Considering the age of the wood, the barn wasn’t drafty; it had been crafted with expertise by the hands of my grandfather and great-grandfather. The animals that filled it gave off a comfortable heat. I heard movement as I slid the door shut, the iron squealing. The darkness made my skin prickle. I reached out with a hand and felt the wall for another lantern. I lit four in total, and the barn glowed. Surprisingly, the animals were all awake. There was the milk cow in her stall; in the next was her yearling calf, who we planned to sell in the upcoming spring markets. The mule flicked his ears backward in irritation. When I came closer he turned his face away from me and stuck his hind end into the light. The last stall was Buckyboy’s. His large head hung over the stall door and the tips of his ears grazed the rafters. They flicked attentively in my direction but after a few seconds focused on a sound behind him.

Even after my most recent growth spurt, I stood just under Buckyboy’s shoulder. Years ago, Father had placed Hattie on Buckyboy’s broad back before she could hold a conversation. This past autumn, the stallion had even carried little Beatrice with our Father’s hands clasped tightly around her abdomen. Buckyboy’s whiskered muzzle twitched as he took in my scent, his hot breath warming my chilled fingers. I was not yet six when he had arrived at the farm. I remembered him as a giant, but when he took oats from my cupped hands he was always gentle. That seemed a world away from the here and now. Under his dark forelock, his eyes examined me carefully. I looked over his stall door and scanned the piles of bedding. There, curled by Buckyboy’s massive hooves, was Hattie.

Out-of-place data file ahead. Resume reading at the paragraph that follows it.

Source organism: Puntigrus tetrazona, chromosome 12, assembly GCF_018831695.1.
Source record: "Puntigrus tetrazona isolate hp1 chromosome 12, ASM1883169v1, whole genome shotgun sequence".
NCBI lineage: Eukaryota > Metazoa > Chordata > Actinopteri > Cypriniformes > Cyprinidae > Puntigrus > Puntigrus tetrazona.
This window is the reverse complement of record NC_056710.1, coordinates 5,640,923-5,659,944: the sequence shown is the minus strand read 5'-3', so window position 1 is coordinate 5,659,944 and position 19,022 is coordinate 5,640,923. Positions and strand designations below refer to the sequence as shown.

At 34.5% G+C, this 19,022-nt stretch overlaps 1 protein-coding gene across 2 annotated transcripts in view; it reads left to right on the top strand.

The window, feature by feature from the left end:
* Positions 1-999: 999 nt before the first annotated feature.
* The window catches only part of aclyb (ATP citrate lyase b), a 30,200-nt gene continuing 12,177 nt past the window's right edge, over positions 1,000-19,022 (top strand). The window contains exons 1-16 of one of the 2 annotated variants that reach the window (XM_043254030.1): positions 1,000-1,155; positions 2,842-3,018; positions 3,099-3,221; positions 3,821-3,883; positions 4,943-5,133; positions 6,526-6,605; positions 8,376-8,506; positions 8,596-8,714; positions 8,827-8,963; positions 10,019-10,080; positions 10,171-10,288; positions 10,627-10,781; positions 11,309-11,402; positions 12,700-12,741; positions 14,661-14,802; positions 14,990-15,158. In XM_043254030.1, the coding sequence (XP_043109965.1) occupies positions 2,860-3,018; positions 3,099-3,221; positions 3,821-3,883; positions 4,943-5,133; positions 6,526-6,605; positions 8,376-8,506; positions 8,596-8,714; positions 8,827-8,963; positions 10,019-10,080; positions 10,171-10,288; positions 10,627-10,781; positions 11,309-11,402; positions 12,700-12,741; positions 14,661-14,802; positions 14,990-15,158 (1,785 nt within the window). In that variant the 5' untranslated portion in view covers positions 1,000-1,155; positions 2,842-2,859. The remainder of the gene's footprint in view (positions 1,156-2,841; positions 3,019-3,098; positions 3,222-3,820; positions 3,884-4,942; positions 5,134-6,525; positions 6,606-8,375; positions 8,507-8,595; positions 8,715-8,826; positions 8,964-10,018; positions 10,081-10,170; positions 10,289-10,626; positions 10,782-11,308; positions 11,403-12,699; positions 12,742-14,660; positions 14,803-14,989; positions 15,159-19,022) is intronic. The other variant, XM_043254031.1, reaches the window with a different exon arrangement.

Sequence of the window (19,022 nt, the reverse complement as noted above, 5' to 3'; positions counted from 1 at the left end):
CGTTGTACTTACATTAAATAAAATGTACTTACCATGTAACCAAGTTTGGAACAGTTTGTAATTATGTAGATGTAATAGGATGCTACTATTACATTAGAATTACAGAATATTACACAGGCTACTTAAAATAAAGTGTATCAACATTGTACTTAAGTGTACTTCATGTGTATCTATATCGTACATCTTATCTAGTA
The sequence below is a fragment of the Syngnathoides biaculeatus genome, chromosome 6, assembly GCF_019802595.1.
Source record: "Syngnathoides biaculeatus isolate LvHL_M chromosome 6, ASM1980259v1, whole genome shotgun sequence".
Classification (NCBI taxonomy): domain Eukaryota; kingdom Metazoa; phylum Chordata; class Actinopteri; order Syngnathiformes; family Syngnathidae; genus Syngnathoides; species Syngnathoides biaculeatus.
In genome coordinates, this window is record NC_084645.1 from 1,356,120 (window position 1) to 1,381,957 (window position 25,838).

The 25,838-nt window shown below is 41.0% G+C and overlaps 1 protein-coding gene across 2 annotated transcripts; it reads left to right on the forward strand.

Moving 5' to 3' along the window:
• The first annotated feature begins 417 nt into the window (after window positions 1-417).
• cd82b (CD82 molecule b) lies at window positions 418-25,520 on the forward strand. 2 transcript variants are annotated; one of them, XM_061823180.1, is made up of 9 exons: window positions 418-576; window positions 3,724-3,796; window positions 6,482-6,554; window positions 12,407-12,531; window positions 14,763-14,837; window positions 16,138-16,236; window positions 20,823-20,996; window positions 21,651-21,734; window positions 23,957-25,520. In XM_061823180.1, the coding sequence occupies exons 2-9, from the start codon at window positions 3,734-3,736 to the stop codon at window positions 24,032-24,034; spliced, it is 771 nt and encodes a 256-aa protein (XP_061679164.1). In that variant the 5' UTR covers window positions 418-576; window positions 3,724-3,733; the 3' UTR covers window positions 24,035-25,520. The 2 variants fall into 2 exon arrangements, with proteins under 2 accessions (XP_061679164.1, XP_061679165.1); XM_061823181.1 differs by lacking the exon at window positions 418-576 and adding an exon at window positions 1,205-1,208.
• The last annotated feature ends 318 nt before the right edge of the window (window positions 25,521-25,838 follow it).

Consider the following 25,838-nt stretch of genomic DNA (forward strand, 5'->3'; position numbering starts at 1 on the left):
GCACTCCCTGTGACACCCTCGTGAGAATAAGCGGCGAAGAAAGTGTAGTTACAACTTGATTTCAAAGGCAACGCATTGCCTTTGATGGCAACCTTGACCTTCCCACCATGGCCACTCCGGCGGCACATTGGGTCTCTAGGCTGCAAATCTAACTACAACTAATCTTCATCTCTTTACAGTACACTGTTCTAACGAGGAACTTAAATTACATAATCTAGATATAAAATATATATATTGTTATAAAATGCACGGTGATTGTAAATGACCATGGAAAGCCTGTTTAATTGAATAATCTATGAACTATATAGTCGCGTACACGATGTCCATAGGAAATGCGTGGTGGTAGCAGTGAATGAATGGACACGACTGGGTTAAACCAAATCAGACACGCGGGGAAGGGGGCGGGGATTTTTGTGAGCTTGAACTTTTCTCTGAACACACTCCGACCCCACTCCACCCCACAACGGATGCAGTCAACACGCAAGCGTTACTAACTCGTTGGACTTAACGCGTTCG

“What do you think you’re doing?” I asked.

Hattie squinted up at me, her eyes adjusting to the light of my lantern. “Ida?” After a moment her brown eyes widened and she scowled. “Oh, Ida, just go away.” She was squatting in the straw with bandages beside her and Mother’s sewing scissors teetering on her knee. Buckyboy’s lame hind leg was nearest to her. He was favoring it, keeping as little weight on it as possible, the toe of his hoof cocked as to minimize touching the ground. Several inches up from the hoof, his whole fetlock was swollen into a meaty mass, bulging out from his cannon bone. A thin layer of bandage was wrapped just below his hock.

“You’re not a vet.”

“I said go away, Ida. Nobody asked you.” Hattie cut a strip of bandage with the sewing scissors and set them on the ground.

“You better not lose those.” Mother wouldn’t be happy, even if she was always sympathetic to Hattie’s silly causes. Like the time she tried to heal a robin’s wing or nurse the orphaned rabbits under the shed. She didn’t understand the operatings of the world. I watched her ignore my warning and wrap the linen carefully around the stallion’s leg. He flinched at her initial touch, but otherwise was motionless. Her tongue stuck out as she focused. I said, unable to bury my frustration. “That’s not going to help anything,”

Hattie spun around to glare at me and snapped, “You just don’t care if he dies. None of you do.”

Mother said that Hattie was too passionate. On hot summer days, she exerted herself so much that her entire face would burn crimson; she radiated like an ember.